Time was, you could pick up a video camera, a bottle of Karo syrup, get your friends together and shoot your own horror movie, and there was a good chance you could rent that same movie a few months later from the local mom n’ pop VHS store. The 80s were a golden period of DIY genre auteurism, as the VHS boom brought us a plethora of shot-on-video horror from all across the country, for the first time giving the average Joe and Jill outside of New York and Cali the opportunity to bring their own strange visions to life and share them with the world. While the period brought us a swath of films from the endearing (BOARDINGHOUSE; VIDEO VIOLENCE) to the unbearable (VIDEO VIOLENCE 2), SOV scholar Richard Mogg (who penned the definitive text on the subject, Analogue Nightmares), argues that by 1995 the boom was over, as the advent of digital tech and the reemergence of big studio horror tamped down the by now antiquated art of VHS horror. Did the twilight of VHS and the SOV horror craze really bring an end to that brand of horror filmmaking, though? What happened to the aspiring microbudget filmmakers of yesteryear and the folks they inspired?
That’s the story behind THE BRILLIANT TERROR, an upcoming documentary that aims to look at the current generation of DIY microbudget horror filmmakers, and how the subgenre has survived and thrived in the 21st century. Directed by Julie Kauffman and Paul Hunt and produced by Lonfall Films, TERROR was shot over the course of the last seven years and follows a disparate group of filmmakers producing everything from low-budget slashers to PG-13 ghost movies to classic-style monster cinema, with a focus on writer/director Mike Lombardo as he shoots, reshoots (and reshoots) his Lovecraftian horror short The Stall.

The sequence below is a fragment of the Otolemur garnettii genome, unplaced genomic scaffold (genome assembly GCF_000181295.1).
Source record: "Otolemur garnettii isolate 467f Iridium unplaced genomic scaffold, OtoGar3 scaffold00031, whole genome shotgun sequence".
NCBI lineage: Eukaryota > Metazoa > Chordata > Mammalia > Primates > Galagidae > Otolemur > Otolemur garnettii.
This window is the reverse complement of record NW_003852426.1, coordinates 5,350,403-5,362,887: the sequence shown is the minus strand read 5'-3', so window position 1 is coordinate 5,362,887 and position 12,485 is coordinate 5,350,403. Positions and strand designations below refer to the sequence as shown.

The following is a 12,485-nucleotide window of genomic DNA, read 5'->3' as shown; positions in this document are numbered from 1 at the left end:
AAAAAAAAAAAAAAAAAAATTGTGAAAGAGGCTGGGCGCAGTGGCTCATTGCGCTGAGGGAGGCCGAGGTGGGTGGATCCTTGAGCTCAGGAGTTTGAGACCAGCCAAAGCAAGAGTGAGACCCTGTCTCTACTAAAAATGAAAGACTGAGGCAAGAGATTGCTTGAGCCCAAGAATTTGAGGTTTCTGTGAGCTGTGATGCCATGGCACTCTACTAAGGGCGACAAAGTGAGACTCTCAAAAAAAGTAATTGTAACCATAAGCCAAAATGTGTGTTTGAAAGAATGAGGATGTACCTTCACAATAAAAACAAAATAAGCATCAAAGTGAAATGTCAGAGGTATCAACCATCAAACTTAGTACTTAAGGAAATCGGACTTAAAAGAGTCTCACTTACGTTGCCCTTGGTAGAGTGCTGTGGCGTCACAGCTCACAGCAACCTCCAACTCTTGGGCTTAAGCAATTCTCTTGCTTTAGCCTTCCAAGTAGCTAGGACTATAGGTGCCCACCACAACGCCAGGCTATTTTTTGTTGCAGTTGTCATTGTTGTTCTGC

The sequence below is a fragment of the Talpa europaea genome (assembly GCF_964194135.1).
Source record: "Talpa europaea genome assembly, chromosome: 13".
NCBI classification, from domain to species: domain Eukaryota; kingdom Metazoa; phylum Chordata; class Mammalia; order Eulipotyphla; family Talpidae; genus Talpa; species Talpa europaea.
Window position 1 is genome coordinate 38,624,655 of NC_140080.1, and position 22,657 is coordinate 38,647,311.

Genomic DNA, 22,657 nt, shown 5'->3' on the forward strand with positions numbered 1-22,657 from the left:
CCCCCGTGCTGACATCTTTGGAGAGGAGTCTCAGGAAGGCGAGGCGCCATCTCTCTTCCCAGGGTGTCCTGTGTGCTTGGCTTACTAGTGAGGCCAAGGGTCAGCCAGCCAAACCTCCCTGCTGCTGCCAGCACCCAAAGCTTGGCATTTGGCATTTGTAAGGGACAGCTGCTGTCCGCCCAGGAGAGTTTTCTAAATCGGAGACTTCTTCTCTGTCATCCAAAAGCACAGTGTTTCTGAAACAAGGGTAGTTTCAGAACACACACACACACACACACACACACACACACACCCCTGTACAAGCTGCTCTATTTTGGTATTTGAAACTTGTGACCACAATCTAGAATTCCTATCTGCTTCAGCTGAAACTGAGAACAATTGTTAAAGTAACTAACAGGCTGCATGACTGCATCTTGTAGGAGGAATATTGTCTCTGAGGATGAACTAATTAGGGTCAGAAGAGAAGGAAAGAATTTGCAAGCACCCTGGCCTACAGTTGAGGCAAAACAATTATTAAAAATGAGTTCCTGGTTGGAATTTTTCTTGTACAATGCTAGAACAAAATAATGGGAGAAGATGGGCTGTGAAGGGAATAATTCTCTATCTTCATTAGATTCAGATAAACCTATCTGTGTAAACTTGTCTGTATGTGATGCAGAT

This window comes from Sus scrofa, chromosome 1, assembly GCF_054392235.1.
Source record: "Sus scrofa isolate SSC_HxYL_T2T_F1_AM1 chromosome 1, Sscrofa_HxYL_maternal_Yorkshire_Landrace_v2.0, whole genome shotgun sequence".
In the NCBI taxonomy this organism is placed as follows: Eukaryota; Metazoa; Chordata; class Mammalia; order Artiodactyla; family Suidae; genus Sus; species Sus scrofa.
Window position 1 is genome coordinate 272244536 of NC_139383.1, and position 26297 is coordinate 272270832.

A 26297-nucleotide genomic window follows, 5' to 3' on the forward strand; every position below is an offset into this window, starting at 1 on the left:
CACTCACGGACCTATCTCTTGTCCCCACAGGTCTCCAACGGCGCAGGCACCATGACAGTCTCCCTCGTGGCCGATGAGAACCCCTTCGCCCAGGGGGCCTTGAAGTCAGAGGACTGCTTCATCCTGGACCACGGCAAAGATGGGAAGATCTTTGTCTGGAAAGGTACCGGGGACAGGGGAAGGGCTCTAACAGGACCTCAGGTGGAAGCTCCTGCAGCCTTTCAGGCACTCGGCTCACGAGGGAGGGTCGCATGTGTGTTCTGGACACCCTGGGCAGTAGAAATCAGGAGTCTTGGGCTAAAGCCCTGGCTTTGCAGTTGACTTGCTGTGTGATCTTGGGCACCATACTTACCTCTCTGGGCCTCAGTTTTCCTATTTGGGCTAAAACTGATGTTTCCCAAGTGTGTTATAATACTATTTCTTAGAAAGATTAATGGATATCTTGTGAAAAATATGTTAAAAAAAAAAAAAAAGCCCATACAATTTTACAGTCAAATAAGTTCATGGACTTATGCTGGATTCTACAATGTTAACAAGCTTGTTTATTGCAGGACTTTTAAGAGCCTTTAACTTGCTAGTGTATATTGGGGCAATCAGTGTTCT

“THE BRILLIANT TERROR is not only for horror fans, but for anyone who has ever felt like an outsider,” Lonfall says in a press release. “It helps us understand why we all, in some way, need a place to belong — and why that place may well be lying with friends on a cold, dirty bathroom stall floor wrangling (and re-wrangling) bloody, slime-covered tentacles. Speaking to the psycho-entrepreneur in us all, Lombardo says, ‘It’s not going to be easy, but it’s going to be awesome.'” In addition to following Lombardo, the film also features interviews with horror notables including Mike Gingold (FANGORIA), Heidi Honeycutt (Etheria Film Festival; The Horror Collective), and Laura Moss (the award-winning FRY DAY).
Lonall is currently in the process of submitting TERROR to festivals. Inveterate esoterica lovers that we are, we here at the Daily Grindhouse can’t wait to get a peek at this, and hope that the docu can inspire and influence a whole new generation of DIY filmmakers while giving due attention to those who’re currently flying under the radar. Be sure to keep your eyes on the site for more updates as they become available!